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Culture Bae wins Byron Nelson for first PGA Tour title

Bae wins Byron Nelson for first PGA Tour title

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Robert Francis
Robert is a Fort Worth native and longtime editor of the Fort Worth Business Press. He is a former president of the local Society of Professional Journalists and was a freelancer for a variety of newspapers, weeklies and magazines, including American Way, BrandWeek and InformatonWeek. A graduate of TCU, Robert has held a variety of writing and editing positions at publications such as the Grand Prairie Daily News and InfoWorld. He is also a musician and playwright.

 

STEPHEN HAWKINS,AP Sports Writer

IRVING, Texas (AP) — Sang-Moon Bae watched anxiously after hitting his tee shot at the par-3 17th hole Sunday in the Byron Nelson Championship.

When the ball landed on the front edge of the green fronted by water, he bent his knees and leaned backward obviously relieved. He was only a few shots away from his first PGA Tour victory and a congratulatory hug from the widow of the tournament’s namesake.

After squandering a four-stroke lead in the final round, the 26-year-old South Korean beat Keegan Bradley by two stokes for a win in the United States to go with his 11 international victories on the Korea, Japan and Asian tours

“It’s something I’ve always dreamed of, winning on the PGA Tour,” Bae said. “It was surreal to have Mrs. (Peggy) Nelson there and with all the history … I was in awe, actually, so almost I didn’t know how to react. “

Bae finished at 13-under 267 with a closing 1-under 69 on a day with wind gusting to near 40 mph at times, similar to conditions two years ago when Bradley got his first PGA Tour win at TPC Four Seasons. Bradley shot 72 this time.

Four birdies in a five-hole stretch on the front nine gave Bae a four-stroke advantage in the final group. But he made double bogey at No. 9 and a bogey at the next hole.

After some nice par saves, Bradley finally got even with a birdie at the 15th hole, a 17-footer that had just enough to get into the cup. But he missed a short birdie putt at the next hole to fall behind for good.

“When my iron play came back in the latter part of the round, I had confidence,” Bae said. “On that shot on 17, I knew it was short, and the wind pushed it over to the right, and I was happy and relieved that it turned out OK.”

Bradley was trying to become the Nelson’s first wire-to-wire winner since Tom Watson in 1980. Bradley set the course record with an opening 60 even with two bogeys.

“I’m pretty disappointed but Moon played very well,” Bradley said. ‘I just didn’t play great today, but I hung in there. I chipped away. … When I made that putt on 15, I was pretty confident that I was going to win.”

Charl Schwartzel, the 2011 Masters champ, shot a 68 to finish third at 10 under. Justin Bolli shot a bogey-free 65 for the best round of the day and matched his career-best finish of fourth. A stroke further back at 272 were Morgan Hoffmann (66), Martin Kaymer (68) and Scott Piercy (72).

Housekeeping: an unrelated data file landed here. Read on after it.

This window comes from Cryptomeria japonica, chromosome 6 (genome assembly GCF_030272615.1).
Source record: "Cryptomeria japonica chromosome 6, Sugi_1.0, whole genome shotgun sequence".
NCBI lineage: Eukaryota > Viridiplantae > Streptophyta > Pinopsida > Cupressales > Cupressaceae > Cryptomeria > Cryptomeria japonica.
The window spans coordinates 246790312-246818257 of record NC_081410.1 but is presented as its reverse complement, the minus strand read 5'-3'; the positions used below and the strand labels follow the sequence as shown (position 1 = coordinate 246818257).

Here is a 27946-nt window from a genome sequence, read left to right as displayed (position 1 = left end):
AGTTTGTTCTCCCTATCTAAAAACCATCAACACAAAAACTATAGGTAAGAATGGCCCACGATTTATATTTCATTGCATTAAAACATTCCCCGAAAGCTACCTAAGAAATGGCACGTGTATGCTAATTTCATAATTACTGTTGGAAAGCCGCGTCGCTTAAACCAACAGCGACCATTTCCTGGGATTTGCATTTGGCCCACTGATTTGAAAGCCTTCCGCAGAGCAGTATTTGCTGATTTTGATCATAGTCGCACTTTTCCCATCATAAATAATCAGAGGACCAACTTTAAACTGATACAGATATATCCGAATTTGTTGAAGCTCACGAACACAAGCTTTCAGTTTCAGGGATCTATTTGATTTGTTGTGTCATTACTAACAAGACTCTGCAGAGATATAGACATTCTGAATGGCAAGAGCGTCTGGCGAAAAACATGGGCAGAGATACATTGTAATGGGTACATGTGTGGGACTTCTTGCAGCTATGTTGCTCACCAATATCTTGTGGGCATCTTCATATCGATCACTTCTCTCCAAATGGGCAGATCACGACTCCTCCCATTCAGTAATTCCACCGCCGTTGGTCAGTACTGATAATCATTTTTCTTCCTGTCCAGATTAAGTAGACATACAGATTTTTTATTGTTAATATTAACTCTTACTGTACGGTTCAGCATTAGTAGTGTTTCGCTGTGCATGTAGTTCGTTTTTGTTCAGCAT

Bae won $1.2 million, nearly matching his PGA Tour career earnings of $1.6 million in his 42 previous starts. He tied for second last year in the Transitions Championship after getting into a four-man playoff. His is the fourth South Korean-born player to win on the PGA Tour, joining K.J. Choi, Y.E. Yang and Kevin Na.

Bradley’s birdie at 15 was the only one he made all day. It gave him a share of the lead when Bae missed a par putt there from just inside 6 feet.

But after Bae sank a 5-foot birdie at the par-5 16th hole, Bradley had a shorter putt on the same line — it horseshoed around the hole and didn’t fall. He then hit his tee shot at the 171-yard 17th over the green.

“I hit that right down my line, right perfect,” Bradley said. ” I just hit it too good. I ripped it through the wind.”

That made it irrelevant that he finally had a par at No. 18, the hole he bogeyed the first three rounds. Especially when Bae’s final drive into the middle of the fairway.

Players wore red ribbons during the final round in memory of Ken Venturi, the 1964 U.S. Open champion and longtime CBS golf analyst who died Friday.

With the gusty winds and dried-out greens, the scoring average was 71.8 on Sunday. That was two strokes higher than Thursday’s first round, after 1½ inches of rain. Players were able to lift, clean and place their balls the first two days.

“Feels a little like the British Open without rain,” Kaymer said about the conditions Sunday.

At No. 14, Bradley drove into the left rough between some trees and missed the green before chipping to 5 feet to save par. On the par 3 just before that, his tee shot settled behind the green, but he hit from there to 8 feet and made that putt as well.

Bradley scrambled for pars on the first two holes, and gave up the lead at the 502-yard third hole when his drive went left into the water. He bogeyed and Bae rolled in a 27-foot birdie putt.

Bae was 16 under and four strokes ahead after three consecutive birdies, on the fifth through seventh holes.

Notes: Tom Gillis, in his 150th PGA Tour start since 1993 and still without a win, started the final round only two strokes out of the lead. He shot 76, including a triple-bogey 7 at the sixth hole that already had him 6 over for the round. … Ryo Ishikawa had an eagle, five birdies, two bogeys and a double bogey in his closing 67. … Defending champion Jason Dufner was 4 over through eight holes Sunday on way to a 72. He finished at 279, tied for 33rd. … Louis Oosthuizen (neck) and Michael Bradley (back) withdrew before the start of the final round. Oosthuizen, the 2010 British Open champ, entered the Nelson with the No. 7 world ranking, the highest-ranked player in the field. He was 3 under through three rounds.  


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